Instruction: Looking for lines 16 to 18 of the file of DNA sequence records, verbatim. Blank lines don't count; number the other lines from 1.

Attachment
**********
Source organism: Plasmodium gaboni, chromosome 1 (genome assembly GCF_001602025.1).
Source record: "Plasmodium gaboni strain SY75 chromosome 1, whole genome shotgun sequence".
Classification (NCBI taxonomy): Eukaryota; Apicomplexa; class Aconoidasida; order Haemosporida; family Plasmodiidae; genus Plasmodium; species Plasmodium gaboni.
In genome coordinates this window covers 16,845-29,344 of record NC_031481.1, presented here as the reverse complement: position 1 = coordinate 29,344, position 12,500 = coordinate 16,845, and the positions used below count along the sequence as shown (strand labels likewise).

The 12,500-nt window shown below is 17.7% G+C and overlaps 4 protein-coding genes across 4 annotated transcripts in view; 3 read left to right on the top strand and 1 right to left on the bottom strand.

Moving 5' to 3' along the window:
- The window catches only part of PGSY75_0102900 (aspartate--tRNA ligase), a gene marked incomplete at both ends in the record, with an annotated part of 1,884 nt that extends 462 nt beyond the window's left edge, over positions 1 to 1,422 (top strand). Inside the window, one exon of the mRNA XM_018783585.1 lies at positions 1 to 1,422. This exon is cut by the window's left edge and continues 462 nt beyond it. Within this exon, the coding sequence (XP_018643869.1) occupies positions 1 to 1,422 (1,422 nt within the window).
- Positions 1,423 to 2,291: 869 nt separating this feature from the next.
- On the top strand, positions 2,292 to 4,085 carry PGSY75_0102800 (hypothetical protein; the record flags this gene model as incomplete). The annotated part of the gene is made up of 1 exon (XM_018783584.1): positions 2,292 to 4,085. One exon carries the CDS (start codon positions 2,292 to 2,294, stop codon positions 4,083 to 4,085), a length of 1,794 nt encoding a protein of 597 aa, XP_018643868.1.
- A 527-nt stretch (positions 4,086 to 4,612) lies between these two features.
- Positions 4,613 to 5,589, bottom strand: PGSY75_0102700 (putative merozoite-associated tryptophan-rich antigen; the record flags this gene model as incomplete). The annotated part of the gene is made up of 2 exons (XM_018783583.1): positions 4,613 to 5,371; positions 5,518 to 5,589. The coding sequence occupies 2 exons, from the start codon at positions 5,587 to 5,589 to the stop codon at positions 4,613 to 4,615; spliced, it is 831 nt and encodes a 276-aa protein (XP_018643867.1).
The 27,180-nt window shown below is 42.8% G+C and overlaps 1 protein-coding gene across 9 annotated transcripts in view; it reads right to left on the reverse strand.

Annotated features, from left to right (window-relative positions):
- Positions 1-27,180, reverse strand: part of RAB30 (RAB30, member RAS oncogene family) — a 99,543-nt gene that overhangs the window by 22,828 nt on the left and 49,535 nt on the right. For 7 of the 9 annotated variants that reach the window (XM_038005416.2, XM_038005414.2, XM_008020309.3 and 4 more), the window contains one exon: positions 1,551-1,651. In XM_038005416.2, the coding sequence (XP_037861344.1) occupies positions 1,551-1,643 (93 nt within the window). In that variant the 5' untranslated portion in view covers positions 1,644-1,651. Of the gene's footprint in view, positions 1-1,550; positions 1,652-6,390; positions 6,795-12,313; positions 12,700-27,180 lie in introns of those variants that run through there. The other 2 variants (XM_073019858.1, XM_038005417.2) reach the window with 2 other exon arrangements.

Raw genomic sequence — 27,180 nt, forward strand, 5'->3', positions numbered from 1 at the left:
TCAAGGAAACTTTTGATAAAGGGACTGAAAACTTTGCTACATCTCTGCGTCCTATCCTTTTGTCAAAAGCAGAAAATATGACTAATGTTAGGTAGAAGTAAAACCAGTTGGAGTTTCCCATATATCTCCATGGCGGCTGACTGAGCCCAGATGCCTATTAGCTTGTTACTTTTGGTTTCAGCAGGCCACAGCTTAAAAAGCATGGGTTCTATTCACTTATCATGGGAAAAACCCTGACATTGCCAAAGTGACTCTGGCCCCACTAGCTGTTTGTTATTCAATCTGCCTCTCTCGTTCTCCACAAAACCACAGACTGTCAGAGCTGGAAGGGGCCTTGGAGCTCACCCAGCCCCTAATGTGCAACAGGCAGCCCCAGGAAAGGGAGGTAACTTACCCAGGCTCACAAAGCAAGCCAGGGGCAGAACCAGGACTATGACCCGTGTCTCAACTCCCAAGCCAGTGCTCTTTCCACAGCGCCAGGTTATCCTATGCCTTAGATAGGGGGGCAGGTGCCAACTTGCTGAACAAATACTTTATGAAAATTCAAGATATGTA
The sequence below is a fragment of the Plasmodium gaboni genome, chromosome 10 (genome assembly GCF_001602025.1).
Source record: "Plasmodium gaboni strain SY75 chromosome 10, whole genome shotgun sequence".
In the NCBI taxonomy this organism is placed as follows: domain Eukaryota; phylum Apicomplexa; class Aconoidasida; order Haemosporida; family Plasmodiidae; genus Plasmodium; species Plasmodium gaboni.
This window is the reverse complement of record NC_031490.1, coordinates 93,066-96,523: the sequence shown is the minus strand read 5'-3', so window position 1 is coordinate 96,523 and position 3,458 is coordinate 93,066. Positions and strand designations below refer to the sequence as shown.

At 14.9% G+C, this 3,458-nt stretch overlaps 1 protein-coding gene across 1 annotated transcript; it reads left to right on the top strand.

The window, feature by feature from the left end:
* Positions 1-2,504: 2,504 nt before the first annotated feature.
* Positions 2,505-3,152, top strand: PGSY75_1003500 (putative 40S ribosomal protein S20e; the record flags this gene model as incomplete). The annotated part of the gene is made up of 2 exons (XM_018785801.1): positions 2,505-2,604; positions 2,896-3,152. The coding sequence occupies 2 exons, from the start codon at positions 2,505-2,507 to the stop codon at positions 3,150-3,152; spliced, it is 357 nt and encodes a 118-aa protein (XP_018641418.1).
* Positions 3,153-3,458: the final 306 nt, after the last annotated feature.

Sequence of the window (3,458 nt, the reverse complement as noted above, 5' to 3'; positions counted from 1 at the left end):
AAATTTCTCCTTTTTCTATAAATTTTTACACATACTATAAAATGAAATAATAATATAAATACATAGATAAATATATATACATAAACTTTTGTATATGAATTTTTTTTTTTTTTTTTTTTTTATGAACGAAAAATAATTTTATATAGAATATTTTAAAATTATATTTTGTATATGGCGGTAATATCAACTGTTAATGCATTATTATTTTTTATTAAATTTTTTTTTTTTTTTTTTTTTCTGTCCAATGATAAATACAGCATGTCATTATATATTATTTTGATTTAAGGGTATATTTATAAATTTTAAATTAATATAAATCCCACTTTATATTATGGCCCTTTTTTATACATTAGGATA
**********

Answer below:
TCAAGGAAACTTTTGATAAAGGGACTGAAAACTTTGCTACATCTCTGCGTCCTATCCTTTTGTCAAAAGCAGAAAATATGACTAATGTTAGGTAGAAGTAAAACCAGTTGGAGTTTCCCATATATCTCCATGGCGGCTGACTGAGCCCAGATGCCTATTAGCTTGTTACTTTTGGTTTCAGCAGGCCACAGCTTAAAAAGCATGGGTTCTATTCACTTATCATGGGAAAAACCCTGACATTGCCAAAGTGACTCTGGCCCCACTAGCTGTTTGTTATTCAATCTGCCTCTCTCGTTCTCCACAAAACCACAGACTGTCAGAGCTGGAAGGGGCCTTGGAGCTCACCCAGCCCCTAATGTGCAACAGGCAGCCCCAGGAAAGGGAGGTAACTTACCCAGGCTCACAAAGCAAGCCAGGGGCAGAACCAGGACTATGACCCGTGTCTCAACTCCCAAGCCAGTGCTCTTTCCACAGCGCCAGGTTATCCTATGCCTTAGATAGGGGGGCAGGTGCCAACTTGCTGAACAAATACTTTATGAAAATTCAAGATATGTA
The sequence below is a fragment of the Plasmodium gaboni genome, chromosome 10 (genome assembly GCF_001602025.1).
Source record: "Plasmodium gaboni strain SY75 chromosome 10, whole genome shotgun sequence".